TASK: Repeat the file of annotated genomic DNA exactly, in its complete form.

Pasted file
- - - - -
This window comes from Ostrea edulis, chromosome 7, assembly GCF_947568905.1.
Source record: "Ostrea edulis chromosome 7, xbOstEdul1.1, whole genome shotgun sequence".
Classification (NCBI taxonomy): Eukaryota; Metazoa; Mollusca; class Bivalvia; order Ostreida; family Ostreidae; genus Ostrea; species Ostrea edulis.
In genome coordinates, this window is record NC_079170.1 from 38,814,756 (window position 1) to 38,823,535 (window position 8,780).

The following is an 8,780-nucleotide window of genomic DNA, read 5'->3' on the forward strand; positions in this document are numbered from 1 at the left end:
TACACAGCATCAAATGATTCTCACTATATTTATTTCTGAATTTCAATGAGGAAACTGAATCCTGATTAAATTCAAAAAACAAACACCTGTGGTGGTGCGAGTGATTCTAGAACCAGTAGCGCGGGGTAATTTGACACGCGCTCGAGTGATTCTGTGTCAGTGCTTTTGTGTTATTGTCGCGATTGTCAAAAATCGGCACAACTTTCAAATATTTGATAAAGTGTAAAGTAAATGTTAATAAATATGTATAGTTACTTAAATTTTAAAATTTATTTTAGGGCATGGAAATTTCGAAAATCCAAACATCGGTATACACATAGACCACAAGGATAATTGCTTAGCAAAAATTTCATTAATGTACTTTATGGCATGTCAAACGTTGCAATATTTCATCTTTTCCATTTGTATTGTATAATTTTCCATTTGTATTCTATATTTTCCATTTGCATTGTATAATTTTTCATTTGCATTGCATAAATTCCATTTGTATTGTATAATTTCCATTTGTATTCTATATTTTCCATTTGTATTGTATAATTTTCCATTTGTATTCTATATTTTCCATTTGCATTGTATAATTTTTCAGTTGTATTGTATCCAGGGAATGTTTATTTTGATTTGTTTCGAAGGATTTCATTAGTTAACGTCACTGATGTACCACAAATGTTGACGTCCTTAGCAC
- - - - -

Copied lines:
This window comes from Ostrea edulis, chromosome 7, assembly GCF_947568905.1.
Source record: "Ostrea edulis chromosome 7, xbOstEdul1.1, whole genome shotgun sequence".
Classification (NCBI taxonomy): Eukaryota; Metazoa; Mollusca; class Bivalvia; order Ostreida; family Ostreidae; genus Ostrea; species Ostrea edulis.
In genome coordinates, this window is record NC_079170.1 from 38,814,756 (window position 1) to 38,823,535 (window position 8,780).

The following is an 8,780-nucleotide window of genomic DNA, read 5'->3' on the forward strand; positions in this document are numbered from 1 at the left end:
TACACAGCATCAAATGATTCTCACTATATTTATTTCTGAATTTCAATGAGGAAACTGAATCCTGATTAAATTCAAAAAACAAACACCTGTGGTGGTGCGAGTGATTCTAGAACCAGTAGCGCGGGGTAATTTGACACGCGCTCGAGTGATTCTGTGTCAGTGCTTTTGTGTTATTGTCGCGATTGTCAAAAATCGGCACAACTTTCAAATATTTGATAAAGTGTAAAGTAAATGTTAATAAATATGTATAGTTACTTAAATTTTAAAATTTATTTTAGGGCATGGAAATTTCGAAAATCCAAACATCGGTATACACATAGACCACAAGGATAATTGCTTAGCAAAAATTTCATTAATGTACTTTATGGCATGTCAAACGTTGCAATATTTCATCTTTTCCATTTGTATTGTATAATTTTCCATTTGTATTCTATATTTTCCATTTGCATTGTATAATTTTTCATTTGCATTGCATAAATTCCATTTGTATTGTATAATTTCCATTTGTATTCTATATTTTCCATTTGTATTGTATAATTTTCCATTTGTATTCTATATTTTCCATTTGCATTGTATAATTTTTCAGTTGTATTGTATCCAGGGAATGTTTATTTTGATTTGTTTCGAAGGATTTCATTAGTTAACGTCACTGATGTACCACAAATGTTGACGTCCTTAGCAC